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| Ghulam Mohammad: A Deminer
Ghulam Mohammad, father of five sons and
two daughters, was injured by a mine on 23 February 1994. This testimony
was sent to us by the Mine Action Centre for Afghanistan.
Born in a very happy farmer family in the evergreen
Kandahar province of south Afghanistan, Ghulam Mohammad was brought
up as an educated child of his small village where very few had
the chance to go to school. Soon after his graduation, Ghulam was
appointed as headmaster in his once peaceful and calm Kandahar province.
He married and started his small family life with
many hopes for the future of his family. In 1979, his country was
invaded by over one hundred thousand foreign troops. The subsequent
war left Ghulam, like other Afghans, with permanent wounds. Ten
million landmines, the legacy of war, even today pose a serious
life threat in about 2000 Afghan villages. Ghulam's native village
has been one of those.
Meeting the costs of living is a daily challenge
faced by all Afghans. This problem is particularly pronounced in
mine affected villages such as Ghulam's. As the only breadwinner
of his small family, Ghulam joined the country's demining program
and was employed with the Mine Clearance Planning Agency (MCPA)
in early 1992. Working on the front-line of mine-field survey operation,
Ghulam has been an unlucky witness of the death of many young colleagues
during dangerous mine clearance operations. Ghulam was fully aware
that, some day, he might face the same fate. But as he could not
find other alternatives for feeding his children, he was forced
to face this expected life threat..
As the team leader, Ghulam had to enter the minefield
first. Two factors made Ghulam brave enough to face the daily challenge
of landmines: he had to save his oppressed people from the devastation
of mines and he had to earn a living for himself and his kids who
waited for him in a tent in refugee camp in neighboring Pakistan..
It was the early morning of 23 February 1994,
the beginning of the spring season. Ghulam and his team were working
on minefield No-24/2404/019/004 in Chashma Mohammad Khan village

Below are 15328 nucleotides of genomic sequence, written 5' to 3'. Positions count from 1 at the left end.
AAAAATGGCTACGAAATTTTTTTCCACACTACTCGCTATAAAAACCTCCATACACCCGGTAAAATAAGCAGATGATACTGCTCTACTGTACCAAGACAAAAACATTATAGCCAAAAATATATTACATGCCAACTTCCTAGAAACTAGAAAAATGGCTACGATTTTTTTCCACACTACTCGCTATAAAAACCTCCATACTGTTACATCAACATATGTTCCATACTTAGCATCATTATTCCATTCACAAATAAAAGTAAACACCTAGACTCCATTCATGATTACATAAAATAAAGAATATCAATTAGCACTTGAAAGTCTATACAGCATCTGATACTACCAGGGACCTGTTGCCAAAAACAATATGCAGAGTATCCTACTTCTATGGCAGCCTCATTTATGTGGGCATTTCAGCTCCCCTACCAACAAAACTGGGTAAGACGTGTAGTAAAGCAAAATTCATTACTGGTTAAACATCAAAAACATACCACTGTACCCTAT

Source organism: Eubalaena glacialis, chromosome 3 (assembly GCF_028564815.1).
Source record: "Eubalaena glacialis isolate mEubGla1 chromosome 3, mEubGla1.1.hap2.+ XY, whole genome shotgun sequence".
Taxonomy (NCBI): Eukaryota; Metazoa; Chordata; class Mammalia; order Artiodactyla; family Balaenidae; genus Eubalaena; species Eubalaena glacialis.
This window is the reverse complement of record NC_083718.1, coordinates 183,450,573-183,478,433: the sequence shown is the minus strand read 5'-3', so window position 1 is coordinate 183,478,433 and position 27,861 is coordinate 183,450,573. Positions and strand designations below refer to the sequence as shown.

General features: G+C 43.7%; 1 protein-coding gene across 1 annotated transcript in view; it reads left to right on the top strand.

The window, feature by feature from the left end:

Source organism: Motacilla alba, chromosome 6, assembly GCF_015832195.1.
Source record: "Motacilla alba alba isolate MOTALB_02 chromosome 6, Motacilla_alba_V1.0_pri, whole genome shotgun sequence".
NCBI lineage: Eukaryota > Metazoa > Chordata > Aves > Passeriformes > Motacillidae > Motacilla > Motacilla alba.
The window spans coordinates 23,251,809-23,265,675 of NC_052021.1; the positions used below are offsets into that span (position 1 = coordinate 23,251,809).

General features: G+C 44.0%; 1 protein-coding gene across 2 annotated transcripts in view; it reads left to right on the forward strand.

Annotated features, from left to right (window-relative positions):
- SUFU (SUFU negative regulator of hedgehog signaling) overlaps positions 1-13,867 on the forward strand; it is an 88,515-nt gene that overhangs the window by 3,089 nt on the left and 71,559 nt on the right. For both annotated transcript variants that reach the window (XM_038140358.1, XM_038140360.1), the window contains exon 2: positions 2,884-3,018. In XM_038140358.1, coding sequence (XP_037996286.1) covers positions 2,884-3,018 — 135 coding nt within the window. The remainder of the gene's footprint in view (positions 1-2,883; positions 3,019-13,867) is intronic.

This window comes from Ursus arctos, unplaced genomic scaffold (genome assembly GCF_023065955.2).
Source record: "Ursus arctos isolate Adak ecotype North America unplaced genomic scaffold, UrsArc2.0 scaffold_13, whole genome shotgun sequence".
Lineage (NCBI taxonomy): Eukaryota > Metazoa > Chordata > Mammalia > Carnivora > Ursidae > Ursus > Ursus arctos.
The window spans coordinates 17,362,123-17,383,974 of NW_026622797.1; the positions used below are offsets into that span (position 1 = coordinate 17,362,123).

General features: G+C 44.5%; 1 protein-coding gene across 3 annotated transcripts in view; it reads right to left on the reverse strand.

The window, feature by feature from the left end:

of Maywand district of Kandahar province. Ghulam himself narrates
the tragic story of the incident:
As usual, that morning I again dreamed about going
to visit my children very soon after the end of the mission. I
even had ideas for lovely gifts for my children, because when
I left them last I promised them some. Soon after the start of
the minefield boundary marking, I stepped on a Russian PMN anti-personnel
pressure mine. All I can recall from that moment is a flash of
light and a thunder-like sound which marked the end of my real
and, I would say, beautiful life.
When I first gained consciousness again I was shocked
to see my right leg cut; I can't say more about that scene because
I can't make it fit the shape of words. Seeing my leg cut, I thought
who would look after my family who are waiting for me, not knowing
they lost their only hope and supporter. It was here that I broke
into tears and suddenly felt the first but the most severe pain.
I was lucky that after the incident they airlifted
me to the ICRC (International Committee of the Red Cross) hospital
in the city of Quetta, in neighbouring Pakistan.
It was a long and miserable life in hospital and
afterward in my tent in the camp. Pains and amputation on the
one hand, unemployment and family survival on the other. In 1996,
I was provided with prostheses and took tough exercises to recover
my mobility. Then I was given the chance of reemployment in the
MCPA survey teams.
I have a message for mine producers:
Would you be kind enough to find another way of
making money? I think now you would better off producing prostheses
for hundreds of thousands of mine victims and mine detectors for
the 110 million mines of yours that have been used. Be aware that
your mines have already targeted you and your children as well.
Because you made them do so.
Before they attack you, stop them, ban them!